The big questions and the professionalization of philosophy

Most people are unaware that philosophy has become highly professionalized. Professionalization leads to specialization and technicalization, and most philosophers nowadays work on very specific problems in a particular area of philosophy and write in technical terms, both of which ¾ the problems and the language ¾ require abundant academic training to understand.

It may not be true that philosophers are no longer interested in big questions like ‘Why is there something rather than nothing?’, ‘Where did the universe come from?’, ‘What is our place in the world?’, and ‘What makes a life meaningful?’, but even if some of them are still tackling these problems, they are likely to be doing so in such a way that it is not easy for lay people to see that it is these big questions that they are trying to answer.

For one thing, it is likely that these philosophers have analyzed the big questions into manageable smaller problems and are working on these smaller problems without making clear how they are related to the big questions (probably because they themselves are not yet clear about how the relation between these problems should be understood). For another, they are so used to writing for the readership of fellow philosophers (assuming background knowledge, using jargon, etc.) that the way they write may not be accessible to lay people.

Professionalization is good for philosophers at least to the extent that it allows them to have extensive intellectual interactions and, relatedly, intellectual division of labor.* If not being accessible to lay people is the price for enjoying these benefits of professionalization, philosophers may be willing to pay it. On the other hand, it is not unreasonable to ask what philosophers have to offer to those lay people who care to think about, or are even troubled by, the big questions, for philosophers are in the best position to tackle these problems. After all, they have got the training and, thanks to the professionalization of philosophy, the time needed to tackle these problems.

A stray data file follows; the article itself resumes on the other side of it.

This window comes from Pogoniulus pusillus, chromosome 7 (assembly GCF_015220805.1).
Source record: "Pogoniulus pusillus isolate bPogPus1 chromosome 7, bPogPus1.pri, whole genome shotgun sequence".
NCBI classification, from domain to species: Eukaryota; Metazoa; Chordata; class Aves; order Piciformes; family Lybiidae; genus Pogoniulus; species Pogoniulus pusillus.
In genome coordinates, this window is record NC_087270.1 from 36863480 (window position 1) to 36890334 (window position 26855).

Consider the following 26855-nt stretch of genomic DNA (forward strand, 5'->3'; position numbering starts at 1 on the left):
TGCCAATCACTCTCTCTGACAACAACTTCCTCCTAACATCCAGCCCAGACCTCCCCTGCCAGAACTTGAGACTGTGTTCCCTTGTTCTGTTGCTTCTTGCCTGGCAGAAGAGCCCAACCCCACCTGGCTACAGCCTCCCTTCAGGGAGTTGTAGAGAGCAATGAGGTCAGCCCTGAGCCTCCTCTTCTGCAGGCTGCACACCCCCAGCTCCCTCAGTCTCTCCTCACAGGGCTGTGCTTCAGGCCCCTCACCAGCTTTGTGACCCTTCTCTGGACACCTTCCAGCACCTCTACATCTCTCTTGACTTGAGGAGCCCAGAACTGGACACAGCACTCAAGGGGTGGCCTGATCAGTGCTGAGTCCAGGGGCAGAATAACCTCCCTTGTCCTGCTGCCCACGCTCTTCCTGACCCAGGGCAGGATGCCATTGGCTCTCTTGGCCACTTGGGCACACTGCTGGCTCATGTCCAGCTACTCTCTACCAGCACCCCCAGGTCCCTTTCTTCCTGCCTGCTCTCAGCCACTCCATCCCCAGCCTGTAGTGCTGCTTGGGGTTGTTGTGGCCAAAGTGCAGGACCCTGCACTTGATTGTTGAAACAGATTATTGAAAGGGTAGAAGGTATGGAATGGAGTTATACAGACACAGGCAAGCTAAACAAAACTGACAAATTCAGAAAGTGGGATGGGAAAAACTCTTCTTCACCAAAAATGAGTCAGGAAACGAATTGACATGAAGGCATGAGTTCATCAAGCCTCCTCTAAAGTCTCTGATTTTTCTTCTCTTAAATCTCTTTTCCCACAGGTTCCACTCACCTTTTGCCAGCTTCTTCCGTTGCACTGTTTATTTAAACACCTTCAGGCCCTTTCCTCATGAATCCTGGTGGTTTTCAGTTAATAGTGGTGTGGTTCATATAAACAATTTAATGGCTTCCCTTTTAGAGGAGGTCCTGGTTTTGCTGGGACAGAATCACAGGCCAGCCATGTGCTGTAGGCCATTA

For people who want to have answers to the big questions, many of these questions are ultimately about how we should live our lives. It would be expecting too much if we expect philosophers to be wise people in the sense that they are able to see through all the vanities, illusions, and foolishness that are common among human beings, and live accordingly. In other words, it would be expecting too much if we expect philosophers to set examples of how we should live our lives. It is reasonable, however, to expect philosophers to be able to analyze problems clearly, avoid confusions and mistakes in thinking, and draw conceptual connections when necessary, so as to obtain whatever knowledge and understanding that can be obtained by human beings concerning some important general aspects of the world and human life ¾ to give good answers to some of the big questions. And people may find these answers helpful in determining how they should live their lives.

So, the question is: How many professional philosophers would feel obliged to meet such a reasonable expectation?

* Of course, the professionalization of philosophy has its dark side. As Barry Stroud points out, the professionalization of philosophy was made possible by the connection between philosophy and the university; and since “what universities, even the best universities, now demand from individual professors, on the whole, is quantity of publications, frequency of citation in the professional literature, widely certified distinction in the profession, and other quantifiable measures of an impressive resume”, this “ has rendered much more of philosophy sterile, empty, and boring” (Stroud, “What is Philosophy?”).